However this is contradicted by the author of the original reports Neil Kelley. Kelley has told Graham Lloyd – the environment editor from The Australian who (uncharacteristically for an environment editor puts truth before green ideology) broke the story – that research has shown that it is still possible for modern wind turbines to create “community annoyance.”

Kelley, who served as the principal scientist (atmospheric physics) at the National Renewable Energy Laboratory’s National Wind Technology Centre from 1980 to 2011, told Lloyd:

“Many of the complaints I have heard described are very similar to those from residents who were exposed to the prototype wind turbine we studied.”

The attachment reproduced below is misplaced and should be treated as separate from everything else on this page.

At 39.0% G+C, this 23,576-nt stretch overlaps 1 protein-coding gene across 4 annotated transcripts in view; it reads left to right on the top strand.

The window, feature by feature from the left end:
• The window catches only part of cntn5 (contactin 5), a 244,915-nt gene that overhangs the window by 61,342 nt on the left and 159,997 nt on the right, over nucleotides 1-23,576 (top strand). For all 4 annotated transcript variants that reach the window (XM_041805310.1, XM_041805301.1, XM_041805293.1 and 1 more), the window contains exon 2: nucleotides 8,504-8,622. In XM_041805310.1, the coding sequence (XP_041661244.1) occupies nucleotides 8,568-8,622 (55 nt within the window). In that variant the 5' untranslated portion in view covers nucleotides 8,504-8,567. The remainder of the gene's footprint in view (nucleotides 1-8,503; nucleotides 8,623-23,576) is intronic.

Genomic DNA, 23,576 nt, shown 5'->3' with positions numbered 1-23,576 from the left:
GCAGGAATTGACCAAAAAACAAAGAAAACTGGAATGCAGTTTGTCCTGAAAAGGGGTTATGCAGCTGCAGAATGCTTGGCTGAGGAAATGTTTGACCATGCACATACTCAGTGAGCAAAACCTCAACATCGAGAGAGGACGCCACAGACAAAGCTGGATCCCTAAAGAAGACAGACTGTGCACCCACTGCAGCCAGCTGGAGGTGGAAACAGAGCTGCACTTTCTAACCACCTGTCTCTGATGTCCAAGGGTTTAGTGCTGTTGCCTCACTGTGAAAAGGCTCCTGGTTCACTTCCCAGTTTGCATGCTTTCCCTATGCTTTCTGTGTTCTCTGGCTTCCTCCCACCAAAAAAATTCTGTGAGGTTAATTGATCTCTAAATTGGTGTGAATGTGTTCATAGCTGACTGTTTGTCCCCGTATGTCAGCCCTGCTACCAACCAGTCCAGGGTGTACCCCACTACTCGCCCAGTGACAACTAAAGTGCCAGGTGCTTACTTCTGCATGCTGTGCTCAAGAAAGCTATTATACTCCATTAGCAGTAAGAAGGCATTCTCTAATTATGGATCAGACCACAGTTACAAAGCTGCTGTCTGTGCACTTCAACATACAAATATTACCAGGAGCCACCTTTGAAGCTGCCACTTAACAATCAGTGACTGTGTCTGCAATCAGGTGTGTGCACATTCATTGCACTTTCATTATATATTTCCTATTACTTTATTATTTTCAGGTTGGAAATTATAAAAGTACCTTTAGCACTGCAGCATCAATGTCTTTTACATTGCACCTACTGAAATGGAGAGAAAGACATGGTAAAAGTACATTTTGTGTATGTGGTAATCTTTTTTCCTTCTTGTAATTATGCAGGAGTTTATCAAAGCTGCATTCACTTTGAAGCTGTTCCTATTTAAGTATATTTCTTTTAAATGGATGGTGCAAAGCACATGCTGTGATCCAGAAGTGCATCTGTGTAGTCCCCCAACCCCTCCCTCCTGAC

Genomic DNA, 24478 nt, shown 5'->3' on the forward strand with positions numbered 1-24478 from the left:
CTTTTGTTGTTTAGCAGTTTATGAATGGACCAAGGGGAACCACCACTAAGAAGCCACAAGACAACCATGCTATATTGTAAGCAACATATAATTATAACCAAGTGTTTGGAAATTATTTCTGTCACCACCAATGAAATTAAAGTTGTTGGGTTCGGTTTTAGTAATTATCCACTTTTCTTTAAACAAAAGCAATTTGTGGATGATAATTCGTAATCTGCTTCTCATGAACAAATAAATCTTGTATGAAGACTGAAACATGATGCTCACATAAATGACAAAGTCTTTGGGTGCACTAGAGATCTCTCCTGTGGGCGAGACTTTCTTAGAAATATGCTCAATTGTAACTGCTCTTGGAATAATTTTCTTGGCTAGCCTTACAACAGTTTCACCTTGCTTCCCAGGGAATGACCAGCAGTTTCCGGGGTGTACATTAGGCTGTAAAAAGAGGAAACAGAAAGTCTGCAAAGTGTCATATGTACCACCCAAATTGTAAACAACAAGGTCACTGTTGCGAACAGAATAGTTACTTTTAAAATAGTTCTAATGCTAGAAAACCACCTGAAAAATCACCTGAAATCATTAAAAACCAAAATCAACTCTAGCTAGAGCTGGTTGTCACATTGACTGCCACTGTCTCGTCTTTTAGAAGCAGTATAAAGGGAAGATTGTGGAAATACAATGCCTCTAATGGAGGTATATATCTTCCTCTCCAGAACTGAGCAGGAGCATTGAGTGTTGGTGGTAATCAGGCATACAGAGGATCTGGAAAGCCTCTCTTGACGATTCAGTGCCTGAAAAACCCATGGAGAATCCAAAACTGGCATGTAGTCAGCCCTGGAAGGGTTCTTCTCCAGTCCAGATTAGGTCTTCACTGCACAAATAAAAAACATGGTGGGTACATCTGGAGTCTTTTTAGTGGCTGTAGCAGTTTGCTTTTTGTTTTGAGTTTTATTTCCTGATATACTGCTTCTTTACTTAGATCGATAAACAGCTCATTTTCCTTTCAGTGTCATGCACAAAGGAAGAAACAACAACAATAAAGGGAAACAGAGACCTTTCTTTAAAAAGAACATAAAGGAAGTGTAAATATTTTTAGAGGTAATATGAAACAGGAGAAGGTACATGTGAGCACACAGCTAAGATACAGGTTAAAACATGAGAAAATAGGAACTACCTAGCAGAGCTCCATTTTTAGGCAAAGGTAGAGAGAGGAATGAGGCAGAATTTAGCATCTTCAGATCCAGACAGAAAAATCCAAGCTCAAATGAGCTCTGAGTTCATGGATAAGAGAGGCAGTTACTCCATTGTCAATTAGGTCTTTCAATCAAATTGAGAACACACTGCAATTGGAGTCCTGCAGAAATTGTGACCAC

He said the original research was performed to understand the “totally unexpected community complaints from a 2MW downwind prototype wind turbine.”

He said: “While follow-on turbine designs moved the rotors upwind of the tower, the US Department of Energy funded an extensive multi-year research effort in order to develop a full understanding of what created this situation.”

“Their goal was to make such knowledge available to the turbine engineers so they could minimise the possibility of future designs repeating the experience. We found the majority of the physics responsible for creating the annoyance associated with this downwind prototype are applicable to large upwind machines.”

The wind industry has resisted demands from campaigners to investigate this problem further. For example, in Australia, Lloyd reports, the wind turbine manufacturer Vestas has argued in a submission to the NSW government that low frequency noise not be measured.

But as Kelley said to Lloyd, if low frequency noise from turbines does not influence annoyance within homes, “then why should [the industry] be concerned?”